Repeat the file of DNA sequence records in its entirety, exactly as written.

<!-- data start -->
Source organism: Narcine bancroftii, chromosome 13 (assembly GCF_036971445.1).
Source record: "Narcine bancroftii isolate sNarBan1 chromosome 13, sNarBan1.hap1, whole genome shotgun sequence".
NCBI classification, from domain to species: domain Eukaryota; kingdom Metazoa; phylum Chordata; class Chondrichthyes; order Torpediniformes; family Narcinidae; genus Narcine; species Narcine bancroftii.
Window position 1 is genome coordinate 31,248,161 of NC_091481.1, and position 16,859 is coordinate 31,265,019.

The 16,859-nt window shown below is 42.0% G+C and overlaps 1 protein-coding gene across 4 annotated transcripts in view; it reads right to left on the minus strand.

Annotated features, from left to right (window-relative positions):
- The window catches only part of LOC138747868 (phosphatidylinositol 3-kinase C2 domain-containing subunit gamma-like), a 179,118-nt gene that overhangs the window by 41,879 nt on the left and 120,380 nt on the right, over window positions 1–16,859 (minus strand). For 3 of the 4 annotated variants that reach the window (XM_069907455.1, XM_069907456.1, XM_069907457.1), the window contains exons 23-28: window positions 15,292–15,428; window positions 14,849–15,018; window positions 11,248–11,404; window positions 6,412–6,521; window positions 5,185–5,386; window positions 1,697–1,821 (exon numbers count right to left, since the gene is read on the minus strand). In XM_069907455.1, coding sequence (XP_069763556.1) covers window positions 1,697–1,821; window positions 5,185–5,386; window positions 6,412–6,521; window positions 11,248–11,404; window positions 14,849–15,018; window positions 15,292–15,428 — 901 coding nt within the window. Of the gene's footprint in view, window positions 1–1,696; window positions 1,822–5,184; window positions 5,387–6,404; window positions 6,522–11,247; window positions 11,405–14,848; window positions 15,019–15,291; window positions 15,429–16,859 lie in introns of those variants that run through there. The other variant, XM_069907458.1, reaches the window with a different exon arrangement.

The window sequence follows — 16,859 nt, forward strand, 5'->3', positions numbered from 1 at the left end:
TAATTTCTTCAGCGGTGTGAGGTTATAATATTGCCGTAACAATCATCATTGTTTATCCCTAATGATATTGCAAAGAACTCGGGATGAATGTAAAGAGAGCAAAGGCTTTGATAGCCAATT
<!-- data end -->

Source organism: Narcine bancroftii, chromosome 13 (assembly GCF_036971445.1).
Source record: "Narcine bancroftii isolate sNarBan1 chromosome 13, sNarBan1.hap1, whole genome shotgun sequence".
NCBI classification, from domain to species: domain Eukaryota; kingdom Metazoa; phylum Chordata; class Chondrichthyes; order Torpediniformes; family Narcinidae; genus Narcine; species Narcine bancroftii.
Window position 1 is genome coordinate 31,248,161 of NC_091481.1, and position 16,859 is coordinate 31,265,019.

The 16,859-nt window shown below is 42.0% G+C and overlaps 1 protein-coding gene across 4 annotated transcripts in view; it reads right to left on the minus strand.

Annotated features, from left to right (window-relative positions):
- The window catches only part of LOC138747868 (phosphatidylinositol 3-kinase C2 domain-containing subunit gamma-like), a 179,118-nt gene that overhangs the window by 41,879 nt on the left and 120,380 nt on the right, over window positions 1–16,859 (minus strand). For 3 of the 4 annotated variants that reach the window (XM_069907455.1, XM_069907456.1, XM_069907457.1), the window contains exons 23-28: window positions 15,292–15,428; window positions 14,849–15,018; window positions 11,248–11,404; window positions 6,412–6,521; window positions 5,185–5,386; window positions 1,697–1,821 (exon numbers count right to left, since the gene is read on the minus strand). In XM_069907455.1, coding sequence (XP_069763556.1) covers window positions 1,697–1,821; window positions 5,185–5,386; window positions 6,412–6,521; window positions 11,248–11,404; window positions 14,849–15,018; window positions 15,292–15,428 — 901 coding nt within the window. Of the gene's footprint in view, window positions 1–1,696; window positions 1,822–5,184; window positions 5,387–6,404; window positions 6,522–11,247; window positions 11,405–14,848; window positions 15,019–15,291; window positions 15,429–16,859 lie in introns of those variants that run through there. The other variant, XM_069907458.1, reaches the window with a different exon arrangement.

The window sequence follows — 16,859 nt, forward strand, 5'->3', positions numbered from 1 at the left end:
TAATTTCTTCAGCGGTGTGAGGTTATAATATTGCCGTAACAATCATCATTGTTTATCCCTAATGATATTGCAAAGAACTCGGGATGAATGTAAAGAGAGCAAAGGCTTTGATAGCCAATT